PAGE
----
Thursday, July 07, 2011

New Digs 2.0

One way to draw a woman's ire, if you're interested in that kind of thing, is to move house and then, when asked if you have doubts about the move, to answer honestly that you do. This approach is particularly effective - and I'm speaking philosophically here - if your woman has been the principal architect of such a move, has supported the "direction" you provided, followed the project brief, as it were, to the letter.

In this way we rather suddenly found ourselves living in a beach cottage in the neighborhood of Seatoun, on Worser Bay, on the peninsula of Miramar, Wellington, New Zealand, the World. And if any doubts were expressed and any ire drawn, they were resolved after only a couple days; for living in a beach cottage on the water and across from mountains is pretty damn awesome.

It's not like things weren't already pretty spiffy. The routines, the ways and means, we had them all down to a science. A seven-minute walk to work, another five to the harbor. A Victorian house tucked away in a lush park. A split schedule where Jenifer and I each worked half a day in the office, half a day in the field with Hawk.

A great big abundant life.

We first became acquainted with Seatoun during our first visit to New Zealand. Our tour guide Jack drove our party through the seaside suburb to show us the grounds where Orlando and the Hobbits had trained for The Lord of the Rings. Over the past year, as we contemplated which neighborhood to settle in, Seatoun kept coming back to us. Okay, mostly to me, as such a move would require a wholesale lifestyle change and put us about as far away as possible from the Steiner school we were investigating for our son. But Jenifer plugged away on Trade Me, scouring the listings for houses here, there, and everywhere; and ones we really liked popped up time and again in Seatoun; and we suddenly started making lots of new friends who lived in Seatoun. Eventually Jenifer's logic centers had no choice but to acknowledge the fundamental correctness of my intuition. (Boy, I'm gonna get it.)

Our place is small but cozy and full of what the Danes call hygge, that warm feeling of contentment and well-being that comes from sitting by a warm fire at the end of a long day out of doors. This time around we have a mud room ("the airlock"), a wee back yard, and even a greenhouse, which Hawk already refers to as "the playroom" and which will soon feature a sandbox. The house faces northeast, which means more sunlight. The key feature, though, is the view. Our windows look out on wind-carved rocks (crawling with hermit crabs the size of peppercorns), brilliant green water, the endless passing of ferries and frigates, and an active, welcoming community: walkers, dogs, triathletes, the odd blue penguin. Everyone here seems to keep their curtains open most of the time, and you often can't help but look in (or out) because of the view.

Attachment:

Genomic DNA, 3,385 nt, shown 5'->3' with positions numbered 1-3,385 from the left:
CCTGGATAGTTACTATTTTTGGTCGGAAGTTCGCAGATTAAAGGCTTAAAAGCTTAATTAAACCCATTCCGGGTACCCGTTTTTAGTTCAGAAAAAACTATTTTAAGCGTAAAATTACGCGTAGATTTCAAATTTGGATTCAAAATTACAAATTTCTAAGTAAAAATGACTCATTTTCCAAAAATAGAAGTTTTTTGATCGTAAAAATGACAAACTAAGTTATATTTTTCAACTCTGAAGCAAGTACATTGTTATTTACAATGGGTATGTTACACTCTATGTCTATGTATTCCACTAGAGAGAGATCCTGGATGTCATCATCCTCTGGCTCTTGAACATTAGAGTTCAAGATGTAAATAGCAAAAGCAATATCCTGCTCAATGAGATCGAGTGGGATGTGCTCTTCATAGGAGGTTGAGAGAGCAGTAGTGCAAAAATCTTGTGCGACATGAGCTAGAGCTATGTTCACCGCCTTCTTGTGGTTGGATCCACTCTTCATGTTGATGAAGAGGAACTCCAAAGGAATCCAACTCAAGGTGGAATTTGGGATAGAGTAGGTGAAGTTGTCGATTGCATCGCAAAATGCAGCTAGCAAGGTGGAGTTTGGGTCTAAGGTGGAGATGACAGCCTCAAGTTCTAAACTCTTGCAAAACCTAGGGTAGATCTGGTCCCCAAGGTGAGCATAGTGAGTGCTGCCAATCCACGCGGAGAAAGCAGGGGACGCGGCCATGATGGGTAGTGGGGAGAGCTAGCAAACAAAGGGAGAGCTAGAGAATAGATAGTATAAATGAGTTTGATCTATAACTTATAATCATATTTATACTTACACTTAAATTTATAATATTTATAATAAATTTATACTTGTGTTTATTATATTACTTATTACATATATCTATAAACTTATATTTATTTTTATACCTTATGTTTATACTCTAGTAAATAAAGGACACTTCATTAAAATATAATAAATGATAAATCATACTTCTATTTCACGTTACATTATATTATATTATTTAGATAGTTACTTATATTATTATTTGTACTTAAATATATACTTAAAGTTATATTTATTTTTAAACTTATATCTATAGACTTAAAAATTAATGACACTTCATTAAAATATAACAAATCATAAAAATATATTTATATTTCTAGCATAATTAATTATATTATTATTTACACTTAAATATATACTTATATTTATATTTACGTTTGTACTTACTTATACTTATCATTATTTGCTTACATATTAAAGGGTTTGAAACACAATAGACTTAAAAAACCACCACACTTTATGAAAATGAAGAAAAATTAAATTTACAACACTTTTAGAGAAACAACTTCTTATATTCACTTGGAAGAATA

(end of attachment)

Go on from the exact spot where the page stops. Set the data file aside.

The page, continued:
Where Te Aro was wooded, dark, dense, Seatoun is open, bright, airy. As a new friend observed, our move quite literally affords us a broader perspective. Our walking world is now circumscribed not by office buildings and bus lanes but by Scorching Bay to the North and Dorset Point to the South. At the latter Hawk and I now routinely "go an an adventure," a nature hike along the rocky shore that wraps around to Breaker Bay or up the Pass of Branda through the "poky" pine trees of the Beacon Hill Reserve. From here you see the flat blue line of Cook Strait, which separates the North and South Islands. Massive shipping vessels crest what looks like the edge of the world. Here if feels like we are at the edge of the world.

This is our neighborhood now. This is where Hawk will grow up, where he will clamber through the bush with his goblins-in-arms, where he will mount spy missions on unsuspecting hikers and investigate long-abandoned military bunkers and sit in the tall grass of the old Maori pa and listen to the wind.

Shortly after we moved I had occasion to walk by the old place. Passing through the park beneath it, I suddenly felt very clear: our energy had moved on. I had grieved the place, our ways and means, the morning after our move. Now, I smiled in gratitude for our entry into a new world. Our old house protected us, held us during a year that was at times very difficult: one way to make enemies, if you're interested in that kind of thing, is to take over an existing business. Fortunately, it's also a way to make friends.

No, the move was necessary, and if any doubts arose, they did so only because, as is ever the case with leaps in the dark, we are called to make them before we think we are ready. Or maybe that's just how it is with grownups. As Hawk would yell every time before sprinting down the path to our old house: "Two, three, go!"

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Blogger Eric D. Lehman said...

Wonderful photos, wonderful essay, wonderful new place!

I love the concept of hygge. Notice that it is only available after a hard day's work. You can't get hygge sitting in front of the fire/television all day long. It only comes after being outside and coming inside.

12:22 PM  
Blogger Ryan Rasmussen said...

Thanks, Eric! We were introduced to the concept of hygge during our first trip to Denmark, but then somehow forgot about it until we saw a Rick Steves show! Now it seems the perfect word to describe our experience of coming in from wet, windy New Zealand winters.

4:37 PM  

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